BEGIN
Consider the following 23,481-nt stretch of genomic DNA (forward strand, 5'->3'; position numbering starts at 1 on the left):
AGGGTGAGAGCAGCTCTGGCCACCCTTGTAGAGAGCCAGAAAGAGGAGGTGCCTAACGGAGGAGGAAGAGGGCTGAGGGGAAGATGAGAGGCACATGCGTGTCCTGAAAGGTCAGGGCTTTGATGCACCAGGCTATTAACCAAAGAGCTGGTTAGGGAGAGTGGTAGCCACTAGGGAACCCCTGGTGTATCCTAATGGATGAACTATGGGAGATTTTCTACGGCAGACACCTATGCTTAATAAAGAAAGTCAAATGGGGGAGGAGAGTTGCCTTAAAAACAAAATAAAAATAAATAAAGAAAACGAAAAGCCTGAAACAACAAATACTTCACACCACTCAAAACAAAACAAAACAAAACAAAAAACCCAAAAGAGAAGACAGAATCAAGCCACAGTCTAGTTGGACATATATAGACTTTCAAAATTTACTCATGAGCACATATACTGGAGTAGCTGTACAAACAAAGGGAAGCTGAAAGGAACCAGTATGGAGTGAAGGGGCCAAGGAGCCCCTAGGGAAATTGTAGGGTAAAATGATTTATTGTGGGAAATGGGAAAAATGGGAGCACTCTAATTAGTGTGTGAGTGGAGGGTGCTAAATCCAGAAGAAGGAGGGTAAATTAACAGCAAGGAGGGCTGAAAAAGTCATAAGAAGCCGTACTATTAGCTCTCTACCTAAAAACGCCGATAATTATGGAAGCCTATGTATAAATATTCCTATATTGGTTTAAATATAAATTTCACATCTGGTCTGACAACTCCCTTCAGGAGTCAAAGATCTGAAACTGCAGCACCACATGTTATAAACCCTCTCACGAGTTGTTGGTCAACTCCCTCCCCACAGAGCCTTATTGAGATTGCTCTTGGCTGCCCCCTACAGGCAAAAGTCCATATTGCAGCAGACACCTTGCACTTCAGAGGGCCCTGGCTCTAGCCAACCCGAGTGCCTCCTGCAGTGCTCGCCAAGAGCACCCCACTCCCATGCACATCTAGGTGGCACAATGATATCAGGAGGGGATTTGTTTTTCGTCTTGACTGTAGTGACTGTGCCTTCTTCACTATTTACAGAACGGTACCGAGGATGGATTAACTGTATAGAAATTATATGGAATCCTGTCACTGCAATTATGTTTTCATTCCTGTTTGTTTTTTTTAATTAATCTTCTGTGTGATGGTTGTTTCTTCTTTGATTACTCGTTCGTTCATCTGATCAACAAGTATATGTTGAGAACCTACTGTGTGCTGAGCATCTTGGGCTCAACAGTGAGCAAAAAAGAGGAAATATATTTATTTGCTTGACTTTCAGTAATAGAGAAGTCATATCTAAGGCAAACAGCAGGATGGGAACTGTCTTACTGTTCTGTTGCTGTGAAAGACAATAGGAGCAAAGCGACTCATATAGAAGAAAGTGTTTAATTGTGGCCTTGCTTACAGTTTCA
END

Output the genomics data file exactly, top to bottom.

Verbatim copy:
Consider the following 23,481-nt stretch of genomic DNA (forward strand, 5'->3'; position numbering starts at 1 on the left):
AGGGTGAGAGCAGCTCTGGCCACCCTTGTAGAGAGCCAGAAAGAGGAGGTGCCTAACGGAGGAGGAAGAGGGCTGAGGGGAAGATGAGAGGCACATGCGTGTCCTGAAAGGTCAGGGCTTTGATGCACCAGGCTATTAACCAAAGAGCTGGTTAGGGAGAGTGGTAGCCACTAGGGAACCCCTGGTGTATCCTAATGGATGAACTATGGGAGATTTTCTACGGCAGACACCTATGCTTAATAAAGAAAGTCAAATGGGGGAGGAGAGTTGCCTTAAAAACAAAATAAAAATAAATAAAGAAAACGAAAAGCCTGAAACAACAAATACTTCACACCACTCAAAACAAAACAAAACAAAACAAAAAACCCAAAAGAGAAGACAGAATCAAGCCACAGTCTAGTTGGACATATATAGACTTTCAAAATTTACTCATGAGCACATATACTGGAGTAGCTGTACAAACAAAGGGAAGCTGAAAGGAACCAGTATGGAGTGAAGGGGCCAAGGAGCCCCTAGGGAAATTGTAGGGTAAAATGATTTATTGTGGGAAATGGGAAAAATGGGAGCACTCTAATTAGTGTGTGAGTGGAGGGTGCTAAATCCAGAAGAAGGAGGGTAAATTAACAGCAAGGAGGGCTGAAAAAGTCATAAGAAGCCGTACTATTAGCTCTCTACCTAAAAACGCCGATAATTATGGAAGCCTATGTATAAATATTCCTATATTGGTTTAAATATAAATTTCACATCTGGTCTGACAACTCCCTTCAGGAGTCAAAGATCTGAAACTGCAGCACCACATGTTATAAACCCTCTCACGAGTTGTTGGTCAACTCCCTCCCCACAGAGCCTTATTGAGATTGCTCTTGGCTGCCCCCTACAGGCAAAAGTCCATATTGCAGCAGACACCTTGCACTTCAGAGGGCCCTGGCTCTAGCCAACCCGAGTGCCTCCTGCAGTGCTCGCCAAGAGCACCCCACTCCCATGCACATCTAGGTGGCACAATGATATCAGGAGGGGATTTGTTTTTCGTCTTGACTGTAGTGACTGTGCCTTCTTCACTATTTACAGAACGGTACCGAGGATGGATTAACTGTATAGAAATTATATGGAATCCTGTCACTGCAATTATGTTTTCATTCCTGTTTGTTTTTTTTAATTAATCTTCTGTGTGATGGTTGTTTCTTCTTTGATTACTCGTTCGTTCATCTGATCAACAAGTATATGTTGAGAACCTACTGTGTGCTGAGCATCTTGGGCTCAACAGTGAGCAAAAAAGAGGAAATATATTTATTTGCTTGACTTTCAGTAATAGAGAAGTCATATCTAAGGCAAACAGCAGGATGGGAACTGTCTTACTGTTCTGTTGCTGTGAAAGACAATAGGAGCAAAGCGACTCATATAGAAGAAAGTGTTTAATTGTGGCCTTGCTTACAGTTTCA